"Thank you so much. I go forth, again, with genuine hope that schools can do great things for children."  —Amy Godsey, Behavior Specialist

"I am excited about sharing this information with my colleagues and working with them to implement the program."  —Tobey Shaw, Principal

"Safe & Civil Schools programs help to consolidate a lot of ideas into a working format."  —Ron Coleman, Assistant Principal

"Great Food!!"   (a comment received from many people)



Thought you'd like to know...

Safe & Civil Schools is growing—thanks to you!

This year we scheduled 607 consulting days. That's 45 more days than last year, 118 more days than in 2005 and 301 more days than 2004. In fact, at the end of July 2007, we are already 36 days over the year-end total of 2004!




New Training in CHAMPs — We are pleased to offer another opportunity for educators to attend a CHAMPs Train the Trainer Workshop. In this three-day session, you will learn how to train fellow staff to work on essential classroom competencies using techniques described in CHAMPs (K-8) and Discipline in the Secondary Classroom (9-12). Tricia McKale, M.S. will conduct this training, which is scheduled for November 6–8, 2007 at the Radisson Hotel in Kalamazoo, Michigan. Find out more on our website.


11th Annual Train the Trainer Workshop — Thanks to all who participated in our annual Train the Trainer workshop! We are sorry if we had to turn any of you away and hope to see you next year in our larger facility!

Speaking of next year — we are changing the name of our conference and its venue! In 2008 when you come to Portland, you will be attending the Safe & Civil Schools National Conference at the Hilton Portland. As always, we will be offering new classes, so watch our website for updates. Please remember to sign up early—registration is limited!


Tough Kid Presentation — Thanks to Bill Jenson, Ginger Rhode, and Julie Bowen for their overview of the Tough Kid series at this year's Train the Trainer workshop.

Participants listened attentively as Bill, Ginger, and Julie described their work, including an upcoming revision of the Tough Kid Book and the new Tough Kid Bully Blocker, to be published by Pacific Northwest Publishing.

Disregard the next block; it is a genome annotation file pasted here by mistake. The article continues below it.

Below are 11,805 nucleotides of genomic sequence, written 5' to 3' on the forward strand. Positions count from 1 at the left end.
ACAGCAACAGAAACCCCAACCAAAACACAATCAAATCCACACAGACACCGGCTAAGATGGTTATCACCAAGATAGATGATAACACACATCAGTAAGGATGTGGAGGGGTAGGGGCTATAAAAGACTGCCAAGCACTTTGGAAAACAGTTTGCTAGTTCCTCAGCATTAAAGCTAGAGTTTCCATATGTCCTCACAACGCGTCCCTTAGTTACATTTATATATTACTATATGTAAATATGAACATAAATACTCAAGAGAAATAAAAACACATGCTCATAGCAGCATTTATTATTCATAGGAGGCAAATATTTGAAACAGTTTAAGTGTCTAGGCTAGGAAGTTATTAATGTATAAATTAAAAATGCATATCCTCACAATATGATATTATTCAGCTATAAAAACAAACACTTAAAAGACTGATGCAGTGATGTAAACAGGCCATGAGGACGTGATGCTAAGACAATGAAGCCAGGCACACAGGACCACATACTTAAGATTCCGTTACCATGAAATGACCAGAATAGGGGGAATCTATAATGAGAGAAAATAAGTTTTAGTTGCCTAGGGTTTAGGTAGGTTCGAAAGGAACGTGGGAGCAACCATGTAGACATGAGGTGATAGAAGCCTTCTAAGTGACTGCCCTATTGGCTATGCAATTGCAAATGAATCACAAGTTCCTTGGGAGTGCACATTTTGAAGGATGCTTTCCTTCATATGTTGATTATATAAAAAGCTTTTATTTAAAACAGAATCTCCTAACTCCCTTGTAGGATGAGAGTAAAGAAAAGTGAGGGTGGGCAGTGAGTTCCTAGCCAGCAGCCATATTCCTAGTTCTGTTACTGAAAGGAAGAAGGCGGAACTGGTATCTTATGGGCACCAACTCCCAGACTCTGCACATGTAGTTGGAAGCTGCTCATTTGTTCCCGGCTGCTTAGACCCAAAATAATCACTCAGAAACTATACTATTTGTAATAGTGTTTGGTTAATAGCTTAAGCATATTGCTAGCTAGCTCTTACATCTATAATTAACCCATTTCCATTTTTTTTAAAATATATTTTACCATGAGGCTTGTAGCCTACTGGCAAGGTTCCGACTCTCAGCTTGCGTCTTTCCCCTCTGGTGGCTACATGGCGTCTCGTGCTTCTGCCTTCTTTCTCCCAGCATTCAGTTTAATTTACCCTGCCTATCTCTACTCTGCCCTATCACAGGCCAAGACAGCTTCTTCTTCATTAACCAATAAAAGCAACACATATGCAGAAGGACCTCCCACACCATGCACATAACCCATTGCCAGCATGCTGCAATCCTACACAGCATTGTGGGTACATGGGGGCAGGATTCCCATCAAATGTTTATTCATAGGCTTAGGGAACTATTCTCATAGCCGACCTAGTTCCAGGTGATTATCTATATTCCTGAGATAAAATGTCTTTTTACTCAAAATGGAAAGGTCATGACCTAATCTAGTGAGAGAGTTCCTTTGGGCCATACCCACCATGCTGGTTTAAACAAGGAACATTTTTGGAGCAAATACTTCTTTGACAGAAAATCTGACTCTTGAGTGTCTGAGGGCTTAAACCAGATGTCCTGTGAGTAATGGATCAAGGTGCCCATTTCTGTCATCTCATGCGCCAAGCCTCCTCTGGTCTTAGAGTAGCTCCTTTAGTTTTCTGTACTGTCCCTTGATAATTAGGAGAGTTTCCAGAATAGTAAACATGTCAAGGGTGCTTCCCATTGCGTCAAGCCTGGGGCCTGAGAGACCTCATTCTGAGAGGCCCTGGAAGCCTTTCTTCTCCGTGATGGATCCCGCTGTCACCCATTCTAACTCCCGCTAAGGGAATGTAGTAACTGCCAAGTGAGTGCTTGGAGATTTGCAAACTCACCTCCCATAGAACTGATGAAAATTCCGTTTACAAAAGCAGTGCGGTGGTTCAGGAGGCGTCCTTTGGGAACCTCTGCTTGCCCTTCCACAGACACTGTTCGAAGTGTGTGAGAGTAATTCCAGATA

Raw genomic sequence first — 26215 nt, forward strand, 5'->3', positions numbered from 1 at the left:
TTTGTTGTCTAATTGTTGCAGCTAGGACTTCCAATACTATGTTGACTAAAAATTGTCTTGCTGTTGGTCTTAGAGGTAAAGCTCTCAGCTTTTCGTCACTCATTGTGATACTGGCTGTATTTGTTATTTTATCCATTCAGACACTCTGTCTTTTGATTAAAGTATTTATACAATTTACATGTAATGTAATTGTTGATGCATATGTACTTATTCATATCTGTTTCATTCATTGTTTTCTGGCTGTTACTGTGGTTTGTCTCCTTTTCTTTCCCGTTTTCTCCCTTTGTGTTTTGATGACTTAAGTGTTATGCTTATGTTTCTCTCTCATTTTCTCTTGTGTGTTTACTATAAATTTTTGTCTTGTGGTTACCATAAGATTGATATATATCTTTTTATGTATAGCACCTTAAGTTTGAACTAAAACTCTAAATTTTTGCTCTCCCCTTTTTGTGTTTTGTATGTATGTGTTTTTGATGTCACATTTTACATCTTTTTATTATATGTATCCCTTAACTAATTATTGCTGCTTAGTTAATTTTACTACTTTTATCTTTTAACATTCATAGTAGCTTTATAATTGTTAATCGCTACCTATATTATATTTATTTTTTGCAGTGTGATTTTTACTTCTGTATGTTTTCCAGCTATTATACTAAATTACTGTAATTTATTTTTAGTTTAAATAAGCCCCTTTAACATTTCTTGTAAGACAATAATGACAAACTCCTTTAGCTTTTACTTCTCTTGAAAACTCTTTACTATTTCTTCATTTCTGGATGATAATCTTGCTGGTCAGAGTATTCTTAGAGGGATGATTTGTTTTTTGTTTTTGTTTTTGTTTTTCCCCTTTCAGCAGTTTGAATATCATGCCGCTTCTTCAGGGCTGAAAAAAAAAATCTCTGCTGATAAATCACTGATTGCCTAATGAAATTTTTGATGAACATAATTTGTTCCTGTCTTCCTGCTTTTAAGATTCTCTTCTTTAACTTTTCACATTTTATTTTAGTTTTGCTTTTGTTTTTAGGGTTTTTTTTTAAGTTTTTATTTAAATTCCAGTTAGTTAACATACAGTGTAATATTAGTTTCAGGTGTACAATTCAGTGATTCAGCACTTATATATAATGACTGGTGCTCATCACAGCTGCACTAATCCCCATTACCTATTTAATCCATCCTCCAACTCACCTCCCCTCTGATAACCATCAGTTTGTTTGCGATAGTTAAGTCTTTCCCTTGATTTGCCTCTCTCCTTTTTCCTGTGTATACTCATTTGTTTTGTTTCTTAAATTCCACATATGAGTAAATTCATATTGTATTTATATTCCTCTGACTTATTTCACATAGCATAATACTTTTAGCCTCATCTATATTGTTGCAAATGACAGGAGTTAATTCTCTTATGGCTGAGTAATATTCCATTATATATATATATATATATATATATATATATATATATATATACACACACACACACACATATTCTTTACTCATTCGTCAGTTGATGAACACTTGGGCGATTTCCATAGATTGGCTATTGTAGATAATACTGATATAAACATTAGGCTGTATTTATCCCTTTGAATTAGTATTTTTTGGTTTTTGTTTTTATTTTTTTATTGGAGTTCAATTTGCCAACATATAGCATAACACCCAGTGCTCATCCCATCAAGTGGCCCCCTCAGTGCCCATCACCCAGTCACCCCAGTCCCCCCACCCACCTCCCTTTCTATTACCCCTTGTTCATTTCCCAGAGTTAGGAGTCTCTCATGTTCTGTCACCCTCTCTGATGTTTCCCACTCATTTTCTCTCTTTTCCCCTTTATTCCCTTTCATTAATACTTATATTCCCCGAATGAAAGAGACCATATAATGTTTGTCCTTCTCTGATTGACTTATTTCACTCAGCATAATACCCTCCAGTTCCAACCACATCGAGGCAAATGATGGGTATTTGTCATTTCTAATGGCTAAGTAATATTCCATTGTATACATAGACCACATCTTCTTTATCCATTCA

And, they'll be back! Bill, Ginger, and Julie will join us again next year at the Hilton for our National Conference. Don't miss their presentation!


Safe & Civil Schools Exhibits — Come visit us at these annual conventions this year:

  • NASP – February 6-9, New Orleans, Louisiana
  • NASSP – February 22-24, San Antonio, Texas
  • ASCD – March 15-17, New Orleans, Louisiana

Please stop by our booth and let us know how we can help you improve your school climate!


Ed in '08 Campaign — You may have noticed that next year is an election year. We think that this a perfect opportunity to encourage public dialogue on the state of the nation's schools and what can be done to improve on it.

And, we are not alone.

Strong American Schools, a nonpartisan public awareness and action coalition, wants to generate a "serious nationwide debate on education reform." The goal is to make education a primary issue in the presidential race.

Strong American Schools is a project of Rockefeller Philanthropy Advisers and is partially funded by the Bill & Melinda Gates Foundation and the Eli and Edythe Broad Foundation. You can read more about them on their website.

We encourage you to visit their site and participate in the campaign. Make Education count in 2008!


Upcoming Events — Randy Sprick and Safe & Civil Schools associates continue to provide presentations across the country. Some of these include open registration. Registration may be limited and/or may involve a fee. Contact information is provided for each on our website.


As fall approaches, the staff at Safe & Civil Schools wish you a productive and positive school year!

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© 2007 Safe & Civil Schools. All rights reserved.